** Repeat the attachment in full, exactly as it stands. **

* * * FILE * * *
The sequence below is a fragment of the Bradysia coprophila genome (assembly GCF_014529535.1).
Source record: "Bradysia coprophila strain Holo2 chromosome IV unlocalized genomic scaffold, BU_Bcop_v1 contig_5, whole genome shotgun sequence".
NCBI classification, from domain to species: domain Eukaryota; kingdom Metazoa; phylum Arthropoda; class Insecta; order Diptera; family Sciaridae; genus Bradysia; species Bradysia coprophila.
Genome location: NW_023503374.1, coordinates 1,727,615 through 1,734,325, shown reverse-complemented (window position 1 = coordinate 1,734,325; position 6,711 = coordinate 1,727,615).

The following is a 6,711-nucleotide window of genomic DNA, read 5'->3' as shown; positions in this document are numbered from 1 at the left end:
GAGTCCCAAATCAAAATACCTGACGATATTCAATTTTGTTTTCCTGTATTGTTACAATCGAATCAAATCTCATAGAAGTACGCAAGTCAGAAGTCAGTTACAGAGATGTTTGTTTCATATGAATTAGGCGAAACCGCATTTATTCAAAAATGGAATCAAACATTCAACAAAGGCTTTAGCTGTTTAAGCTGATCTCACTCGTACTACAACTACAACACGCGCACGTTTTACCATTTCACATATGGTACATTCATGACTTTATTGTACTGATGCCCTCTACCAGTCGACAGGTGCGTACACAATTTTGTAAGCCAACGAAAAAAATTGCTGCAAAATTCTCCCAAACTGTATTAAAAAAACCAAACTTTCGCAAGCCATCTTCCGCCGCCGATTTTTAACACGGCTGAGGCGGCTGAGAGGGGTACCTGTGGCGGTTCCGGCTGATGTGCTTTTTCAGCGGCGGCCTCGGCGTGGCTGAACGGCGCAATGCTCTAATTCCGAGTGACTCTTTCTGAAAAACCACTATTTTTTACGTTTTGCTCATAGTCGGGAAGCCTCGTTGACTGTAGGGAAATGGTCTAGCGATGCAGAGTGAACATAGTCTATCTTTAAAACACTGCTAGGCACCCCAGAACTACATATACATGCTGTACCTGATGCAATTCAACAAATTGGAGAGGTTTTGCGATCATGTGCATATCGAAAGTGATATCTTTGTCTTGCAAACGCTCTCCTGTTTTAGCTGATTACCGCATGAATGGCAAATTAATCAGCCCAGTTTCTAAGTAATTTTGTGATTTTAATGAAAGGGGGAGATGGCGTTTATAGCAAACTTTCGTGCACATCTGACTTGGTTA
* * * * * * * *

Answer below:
The sequence below is a fragment of the Bradysia coprophila genome (assembly GCF_014529535.1).
Source record: "Bradysia coprophila strain Holo2 chromosome IV unlocalized genomic scaffold, BU_Bcop_v1 contig_5, whole genome shotgun sequence".
NCBI classification, from domain to species: domain Eukaryota; kingdom Metazoa; phylum Arthropoda; class Insecta; order Diptera; family Sciaridae; genus Bradysia; species Bradysia coprophila.
Genome location: NW_023503374.1, coordinates 1,727,615 through 1,734,325, shown reverse-complemented (window position 1 = coordinate 1,734,325; position 6,711 = coordinate 1,727,615).

The following is a 6,711-nucleotide window of genomic DNA, read 5'->3' as shown; positions in this document are numbered from 1 at the left end:
GAGTCCCAAATCAAAATACCTGACGATATTCAATTTTGTTTTCCTGTATTGTTACAATCGAATCAAATCTCATAGAAGTACGCAAGTCAGAAGTCAGTTACAGAGATGTTTGTTTCATATGAATTAGGCGAAACCGCATTTATTCAAAAATGGAATCAAACATTCAACAAAGGCTTTAGCTGTTTAAGCTGATCTCACTCGTACTACAACTACAACACGCGCACGTTTTACCATTTCACATATGGTACATTCATGACTTTATTGTACTGATGCCCTCTACCAGTCGACAGGTGCGTACACAATTTTGTAAGCCAACGAAAAAAATTGCTGCAAAATTCTCCCAAACTGTATTAAAAAAACCAAACTTTCGCAAGCCATCTTCCGCCGCCGATTTTTAACACGGCTGAGGCGGCTGAGAGGGGTACCTGTGGCGGTTCCGGCTGATGTGCTTTTTCAGCGGCGGCCTCGGCGTGGCTGAACGGCGCAATGCTCTAATTCCGAGTGACTCTTTCTGAAAAACCACTATTTTTTACGTTTTGCTCATAGTCGGGAAGCCTCGTTGACTGTAGGGAAATGGTCTAGCGATGCAGAGTGAACATAGTCTATCTTTAAAACACTGCTAGGCACCCCAGAACTACATATACATGCTGTACCTGATGCAATTCAACAAATTGGAGAGGTTTTGCGATCATGTGCATATCGAAAGTGATATCTTTGTCTTGCAAACGCTCTCCTGTTTTAGCTGATTACCGCATGAATGGCAAATTAATCAGCCCAGTTTCTAAGTAATTTTGTGATTTTAATGAAAGGGGGAGATGGCGTTTATAGCAAACTTTCGTGCACATCTGACTTGGTTA